How to hail a ride at ever-changing LAX during the holidays (or any other time)

November 17, 2019 0 By JohnValbyNation

First, on Oct. 29, Los Angeles International Airport banned taxis, Uber and Lyft from curbside pickup and ordered them (and their traveling customers) to use LAX-it, a new pickup lot east of Terminal 1 at World Way and Sky Way. Next came long lines and delays during peak travel times, howls from frustrated travelers and an apology from airport leadership.

Now, as the holidays approach and with them, crowds, comes “Son of LAX-it.”

On Nov. 6, LAX responded to complaints by adding three lanes to the pickup lot, expanding its size by about 50% in hopes of getting more travelers on the road faster.

These changes in the way cabs and rideshares are handled are vital, LAX officials say, because of the congestion that ride-hailing services brought to the traffic horseshoe serving the terminals, compounded by lane closures that are part of construction projects that will continue for years.

The construction will continue until the airport’s automated people mover opens in 2023. Which means that for the next few years, LAX-it will be a reality for anyone leaving LAX in a taxi or standard ride-hailing vehicle.

Here’s how to manage it:

• If you’re flying out of LAX, nothing changes in terms of getting to the airport. Drop-offs remain at the same places on the upper level.

• If you’re picking up friends or family on the lower level of LAX, you can drive around the horseshoe to the terminals, but you’ll need to head for the outer median rather than the curb nearest the terminal doors. (LAX officials call this the “curb-flip.”)

• FlyAway buses (which serve Hollywood, Long Beach, Van Nuys and Union Station in downtown Los Angeles) continue to pick up passengers leaving LAX on the lower/arrivals level. Shared-ride vans such as SuperShuttle also continue to pick up passengers leaving LAX on the lower/arrivals level, under orange signs.

• As a just-arrived air passenger planning on using Lyft or Uber, whether you’re walking or taking a shuttle to the LAX-it area, LAX officials say, you can call your ride-hailing company while you’re still at the terminal. If you prefer, you can wait until you’re on the bus or arriving at the LAX-it lot.

• If you’re flying into Terminals 1, 2, 7 or 8 with only carry-on bags and you’re comfortable walking a few hundred yards, don’t bother with those green LAX-it shuttle buses. Instead, follow the abundant sidewalk signage to the LAX-it lot, which has restrooms, phone-charging stations, a limited amount of shade and usually a food truck and coffee truck. It will probably take you less than 10 minutes.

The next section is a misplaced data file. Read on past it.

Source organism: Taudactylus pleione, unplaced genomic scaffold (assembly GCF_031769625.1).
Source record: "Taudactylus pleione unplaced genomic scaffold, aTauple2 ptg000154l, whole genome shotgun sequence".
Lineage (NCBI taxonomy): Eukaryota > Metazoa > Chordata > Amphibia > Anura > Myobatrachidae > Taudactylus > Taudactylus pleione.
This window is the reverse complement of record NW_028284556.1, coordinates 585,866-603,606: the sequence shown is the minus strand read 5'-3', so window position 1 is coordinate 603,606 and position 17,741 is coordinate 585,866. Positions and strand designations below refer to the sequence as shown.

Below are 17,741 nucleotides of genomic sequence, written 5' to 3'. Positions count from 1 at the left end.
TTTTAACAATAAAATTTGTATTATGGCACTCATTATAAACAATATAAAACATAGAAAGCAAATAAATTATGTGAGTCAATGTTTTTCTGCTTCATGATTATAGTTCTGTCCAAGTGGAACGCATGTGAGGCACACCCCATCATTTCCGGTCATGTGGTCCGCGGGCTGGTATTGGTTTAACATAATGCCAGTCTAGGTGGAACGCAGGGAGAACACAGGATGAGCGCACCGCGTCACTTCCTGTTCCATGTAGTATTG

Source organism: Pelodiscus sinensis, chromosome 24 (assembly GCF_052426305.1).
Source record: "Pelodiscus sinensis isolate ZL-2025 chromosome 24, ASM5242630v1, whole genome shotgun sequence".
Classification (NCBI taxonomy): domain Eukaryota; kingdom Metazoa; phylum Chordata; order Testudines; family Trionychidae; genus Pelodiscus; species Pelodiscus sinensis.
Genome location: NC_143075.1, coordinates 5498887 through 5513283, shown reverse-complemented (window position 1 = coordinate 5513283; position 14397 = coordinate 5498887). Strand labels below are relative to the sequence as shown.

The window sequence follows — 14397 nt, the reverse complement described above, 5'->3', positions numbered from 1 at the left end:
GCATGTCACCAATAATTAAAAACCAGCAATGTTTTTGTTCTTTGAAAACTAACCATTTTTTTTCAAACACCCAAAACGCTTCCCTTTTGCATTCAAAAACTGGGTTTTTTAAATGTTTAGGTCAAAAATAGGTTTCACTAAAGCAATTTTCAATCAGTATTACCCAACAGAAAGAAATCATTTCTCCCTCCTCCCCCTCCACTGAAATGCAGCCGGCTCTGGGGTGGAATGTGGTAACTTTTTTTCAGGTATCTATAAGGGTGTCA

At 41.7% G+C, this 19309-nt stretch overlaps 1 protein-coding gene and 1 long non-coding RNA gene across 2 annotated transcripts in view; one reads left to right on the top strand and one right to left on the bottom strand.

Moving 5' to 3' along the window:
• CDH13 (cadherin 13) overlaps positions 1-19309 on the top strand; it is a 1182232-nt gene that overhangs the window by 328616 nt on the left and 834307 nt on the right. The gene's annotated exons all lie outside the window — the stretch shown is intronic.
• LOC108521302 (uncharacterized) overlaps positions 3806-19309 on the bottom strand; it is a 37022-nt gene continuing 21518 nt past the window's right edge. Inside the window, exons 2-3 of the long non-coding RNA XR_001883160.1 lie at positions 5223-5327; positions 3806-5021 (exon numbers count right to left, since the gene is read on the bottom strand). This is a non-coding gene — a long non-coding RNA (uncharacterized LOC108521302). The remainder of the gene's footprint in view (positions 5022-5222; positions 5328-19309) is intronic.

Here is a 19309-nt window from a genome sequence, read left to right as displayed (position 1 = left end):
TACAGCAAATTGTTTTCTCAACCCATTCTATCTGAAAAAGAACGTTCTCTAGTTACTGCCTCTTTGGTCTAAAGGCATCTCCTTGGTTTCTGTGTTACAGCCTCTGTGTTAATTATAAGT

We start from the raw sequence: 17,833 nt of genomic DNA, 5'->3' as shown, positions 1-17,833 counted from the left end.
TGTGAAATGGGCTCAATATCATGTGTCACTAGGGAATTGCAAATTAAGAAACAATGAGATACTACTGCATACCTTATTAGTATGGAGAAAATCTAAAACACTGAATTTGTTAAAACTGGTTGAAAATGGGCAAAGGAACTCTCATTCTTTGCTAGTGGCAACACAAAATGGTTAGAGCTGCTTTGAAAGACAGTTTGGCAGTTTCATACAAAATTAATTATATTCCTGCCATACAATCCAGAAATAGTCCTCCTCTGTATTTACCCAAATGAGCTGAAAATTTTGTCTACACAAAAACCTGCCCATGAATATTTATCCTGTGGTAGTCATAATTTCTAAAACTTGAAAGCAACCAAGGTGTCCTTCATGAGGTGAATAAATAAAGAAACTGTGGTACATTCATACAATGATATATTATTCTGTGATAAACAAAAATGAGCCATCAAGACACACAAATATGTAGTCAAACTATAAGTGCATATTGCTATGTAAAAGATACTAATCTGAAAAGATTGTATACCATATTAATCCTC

• If you’re flying into Terminals 3, 4, 5 or the Bradley International Terminal, your walk will be closer to 20 minutes (and you may have more luggage), so the shuttle bus may be a better option. If you use a walker or wheelchair, the LAX-it buses will accommodate you.

• If you still want curbside pickup, you can get it (at the outer island median, arrivals level) by paying more. Many limousine and transport services, including Blacklane, 24-7 Ride, Uber Black, Uber Black SUV and Lyft Lux, hold Transportation Charter Party permits allowing pickups.

• The LAX-it bus fleet was designed to pick up travelers curbside on the lower level of the terminal loop, with buses appearing every three to five minutes and making no more than two stops, delivering travelers to LAX-it within 15 minutes. When the system struggled at first, LAX officials increased the size of the fleet.

• At the LAX-it area, you’ll see seven lanes for cars making pickups, with a long sidewalk for travelers on foot in the middle. You’ll find Lanes 1-4 on the left, 5-7 on the right. Lanes 2-4, color-coded green, are reserved for Uber. Lane 1, color-coded yellow, has taxis, ride-hail company Opoli and pool services such as UberPool. Lanes 5-7, to the right and color-coded pink, are reserved for Lyft. For help, look for one of LAX’s lane managers in green vests. Lyft representatives wear pink vests; the Uber representatives, black.

• When travelers use their ride-hailing apps to summon a driver during busy hours, instead of identifying drivers by their names and license plate numbers, Uber and Lyft will send PINs to LAX-it travelers. The travelers then line up to be matched with drivers, much as taxi customers are lined up to be matched with cabs. This is where the delays set in during the system’s first week, but LAX officials hope that with additional lanes and more familiarity among Uber and Lyft drivers, pickups will happen faster.

• Under current plans, a coffee truck will be present 5 a.m. to 1 p.m. and a second shift will run from 3 to 11 p.m. A food truck is scheduled from 6 a.m. to 2 p.m., then 4 p.m. to midnight.

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